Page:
44

I have noticed a odd behavior in using letter-spacing and text-align: center together. Increasing the space, bring the text to be closer to the left margin of the element.

div {
  width: 400px;
  height: 200px;
  background-color: #3b0d3b;
  text-align: center;
  margin: auto;
}

p {
  color: #fff;
  margin-top: 40px;
  text-align: center;
  padding-top: 10px;
  font-size: 1.2em;
}

.spacing {
  letter-spacing:.4em; /* This property is the problem */
}

.spacing-large {
  letter-spacing:.9em; /* This property is the problem */
}
<div>
  <p>- Foo Bar Zan -</p>
  <p class="spacing">- Foo Bar Zan -</p>
  <p class="spacing-large">- Foo Bar Zan -</p>
</div>

I spot the same behavior on last Firefox and Chrome. Is there a way to fix this issue?

4
  • I don't get it..where is the problem?
    – Naele
    Feb 6, 2014 at 19:27
  • the text is not centered. the left dash is closer to the left margin than the right dash to the right margin.
    – pasine
    Feb 6, 2014 at 19:28
  • @Naele the text are not centered
    – Huangism
    Feb 6, 2014 at 19:28
  • If you look closely, the top one is not centered as well... so it looks like a bug to me. At least it is consistent across browsers. Feb 6, 2014 at 19:30

8 Answers 8

109

It seems you need to indent the text by the same amount as the letter-spacing. The first letter does not have the spacing applied to the left side

div {
  width: 400px;
  height: 400px;
  background-color: #3b0d3b;
  text-align: center;
  margin: auto;
}

p {
  color: #fff;
  background: black;
  text-align: center;
  font-size: 1.2em;
  padding: 0;
  margin: 0;
}

.spacing {
  letter-spacing: .4em;
}

.spacing-large {
  letter-spacing: 0.9em;
  text-align: center;
  text-indent: 0.9em;
}
<div>
  <p>- Foo Bar Zan -</p>
  <p class="spacing">- Foo Bar Zan -</p>
  <p class="spacing-large">- Foo Bar Zan -</p>
</div>

The logical explanation I came up with is - since it is the first letter, spacing on the left side will not apply.

4
  • I guess it is because it is easier to align paragraphs with different letter spacing?
    – cytsunny
    Mar 17, 2017 at 4:02
  • It appears to me that the spacing adjustment is made to the right of the character only. So if you increase letter spacing it doesn't append space to the left side of the character at the same time as the right. Was trying to see if you could apply flexbox to characters in a word, alas I have not found a way.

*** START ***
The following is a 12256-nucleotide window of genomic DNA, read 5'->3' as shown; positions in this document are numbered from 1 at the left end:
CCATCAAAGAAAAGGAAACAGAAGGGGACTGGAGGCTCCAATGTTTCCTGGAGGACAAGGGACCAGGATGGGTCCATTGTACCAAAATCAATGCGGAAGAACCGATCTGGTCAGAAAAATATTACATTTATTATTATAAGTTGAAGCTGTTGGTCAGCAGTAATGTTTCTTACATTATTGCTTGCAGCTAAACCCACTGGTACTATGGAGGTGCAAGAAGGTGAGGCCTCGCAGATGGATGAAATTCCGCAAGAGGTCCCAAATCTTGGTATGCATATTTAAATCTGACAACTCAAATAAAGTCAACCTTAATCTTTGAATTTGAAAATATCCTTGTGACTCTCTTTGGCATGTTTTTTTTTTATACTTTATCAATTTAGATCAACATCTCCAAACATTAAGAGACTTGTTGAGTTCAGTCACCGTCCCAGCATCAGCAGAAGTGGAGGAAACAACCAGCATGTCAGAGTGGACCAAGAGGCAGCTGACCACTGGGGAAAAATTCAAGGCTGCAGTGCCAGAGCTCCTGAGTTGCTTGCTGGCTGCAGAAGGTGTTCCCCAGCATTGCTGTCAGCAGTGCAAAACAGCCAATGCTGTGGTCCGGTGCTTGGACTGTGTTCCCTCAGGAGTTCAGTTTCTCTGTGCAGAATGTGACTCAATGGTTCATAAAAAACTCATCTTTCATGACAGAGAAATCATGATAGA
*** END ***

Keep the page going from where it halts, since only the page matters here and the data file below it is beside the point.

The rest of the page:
– Peter W
    Dec 23, 2017 at 20:25
  • 1
    This is fine when you are consistently using text-align: center on the text, but a text indent will cause issues if some text is also left aligned Jun 7, 2018 at 20:11
  • Thanks! It doesn't work with multiline text though. Margin-left with the same value helps in this case.
    – ZenBerry
    Apr 12, 2023 at 9:50
9

Using padding would be safer incase the text goes onto two lines. text-indent would only indent the first line of text.

p { 
  padding-left: 0.9em; 
}
1
  • 4
    This is an under-appreciated contribution, much better solution in my opinion/case Oct 15, 2019 at 8:26
2

Set a negative margin the same amount as the letter spacing. So if your letter spacing is 10px, set margin-right:-10px.

Using text-indent will leave that space in front of the first letter, even when the parent element is too small to fit the content, causing it to not look centered.

1

If you look closely, the top one without letter spacing is not properly centered as well. The only thing I can think of is to monkey patch it with margin-left: 15px like so:

p { margin-left: 15px; }
1

letter-spacing is inherently imbalanced, coming after each letter. You can compensate for it with a negative margin-right.

For example, in React with TypeScript and styled-components:

import React from 'react'
import styled from 'styled-components'

/**
 * Center text, accounting for letter-spacing.
 */
export const CenterText: React.FC<{
  className?: string
  letterSpacing: string
}> = ({ children, className, letterSpacing }) => {
  return <Body {...{ className, letterSpacing }}>{children}</Body>
}

/**
 * Negative right margin handles inherent imbalance in letter-spacing.
 * `justify-content: center` handles both narrow content and overflow.